Don't get me wrong: I love music -- a lot, actually. However eclectic my own tastes may be, I don't listen to my favourite songs with the volume cranked to the max -- for numerous reasons.
One's freedom ends where another's begins
Don't put people through the same ordeals that you wouldn't want to go through yourself. When I can hear your “boom-boom-boom” coming from five blocks away, you've definitely crossed a line.
I understand that some folks like their music to play loud, but there's a place for that, and I'm just as entitled to enjoy a quiet environment as you are to test the limits of your speakers and eardrums.
I, for one, am quick to turn up the volume whenever I hear a good song on the radio; however, I'm considerate of people around me, and I never exceed a reasonable level of noise, let alone keep the windows down.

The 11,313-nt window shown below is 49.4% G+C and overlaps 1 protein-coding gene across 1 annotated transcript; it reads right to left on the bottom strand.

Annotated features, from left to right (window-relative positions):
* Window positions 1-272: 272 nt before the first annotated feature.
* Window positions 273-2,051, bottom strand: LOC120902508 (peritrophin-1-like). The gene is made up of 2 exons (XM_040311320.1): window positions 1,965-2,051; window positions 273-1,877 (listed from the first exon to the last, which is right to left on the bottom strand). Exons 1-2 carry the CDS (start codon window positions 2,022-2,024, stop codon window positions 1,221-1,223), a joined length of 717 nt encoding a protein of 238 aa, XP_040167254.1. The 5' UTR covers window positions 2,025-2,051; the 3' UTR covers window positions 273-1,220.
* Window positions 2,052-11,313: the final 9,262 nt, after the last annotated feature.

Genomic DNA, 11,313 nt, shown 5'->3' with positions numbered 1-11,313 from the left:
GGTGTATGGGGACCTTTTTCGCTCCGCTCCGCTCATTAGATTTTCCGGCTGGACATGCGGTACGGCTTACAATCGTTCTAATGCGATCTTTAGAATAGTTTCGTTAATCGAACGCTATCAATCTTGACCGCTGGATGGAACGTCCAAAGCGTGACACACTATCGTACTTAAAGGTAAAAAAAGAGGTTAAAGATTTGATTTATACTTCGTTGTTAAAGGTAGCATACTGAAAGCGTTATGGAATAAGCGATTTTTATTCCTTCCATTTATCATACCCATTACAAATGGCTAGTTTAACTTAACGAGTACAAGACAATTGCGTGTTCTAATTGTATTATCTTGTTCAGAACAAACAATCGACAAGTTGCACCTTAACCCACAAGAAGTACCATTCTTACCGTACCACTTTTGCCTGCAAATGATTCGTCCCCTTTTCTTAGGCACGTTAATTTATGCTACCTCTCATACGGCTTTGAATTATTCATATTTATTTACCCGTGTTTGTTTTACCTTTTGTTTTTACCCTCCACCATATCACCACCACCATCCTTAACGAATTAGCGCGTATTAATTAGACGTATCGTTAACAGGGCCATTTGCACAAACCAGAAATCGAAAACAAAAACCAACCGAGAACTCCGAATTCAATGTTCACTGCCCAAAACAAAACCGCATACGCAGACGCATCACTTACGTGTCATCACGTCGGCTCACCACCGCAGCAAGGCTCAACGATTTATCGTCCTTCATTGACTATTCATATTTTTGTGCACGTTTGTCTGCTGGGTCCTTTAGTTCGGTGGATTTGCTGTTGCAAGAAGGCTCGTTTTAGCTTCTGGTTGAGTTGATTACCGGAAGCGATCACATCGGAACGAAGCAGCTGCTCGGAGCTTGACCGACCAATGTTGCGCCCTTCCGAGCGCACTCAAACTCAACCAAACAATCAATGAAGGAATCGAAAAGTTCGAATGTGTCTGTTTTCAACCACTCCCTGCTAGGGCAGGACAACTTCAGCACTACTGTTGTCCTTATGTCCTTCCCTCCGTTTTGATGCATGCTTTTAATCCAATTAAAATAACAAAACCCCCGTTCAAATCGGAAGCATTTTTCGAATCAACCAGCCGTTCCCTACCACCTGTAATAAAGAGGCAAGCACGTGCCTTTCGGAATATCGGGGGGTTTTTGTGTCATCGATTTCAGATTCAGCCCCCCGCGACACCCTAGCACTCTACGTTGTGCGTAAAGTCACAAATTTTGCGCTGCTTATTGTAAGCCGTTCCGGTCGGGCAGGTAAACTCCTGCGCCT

When I'm patiently waiting at an intersection and my seat suddenly starts to vibrate due to the sound waves of another driver's stereo, I can't wait for the light to turn green and that unbearable racket to fade into oblivion.
It's the same thing at home. How unpleasant is it to have my coffee cup start to shake when a subwoofer-powered car flies down my street -- or even the next one? The worst, of course, is being woken up in the middle of a good night's sleep by these disrespectful drivers.
Hearing is a precious thing
Sure, in my teenage years, I used to listen to my yellow Sony Walkman not thinking about potential damage to my hearing. Now that I've become older and wiser, I just can't tolerate even the tiniest excess of noise. Am I suffering from hyperacusis and paying for my past mistakes? Maybe. That's exactly what I try to teach my sons: Listening to unreasonably loud music all the time can cause permanent damage. They think they know it all because they're 15 and 12, so I have a hard time convincing them.
In Part 2 of this blog, I will focus on the consequences of cranking up the volume both from a health and legal standpoint.
|Photo: Philippe Champoux|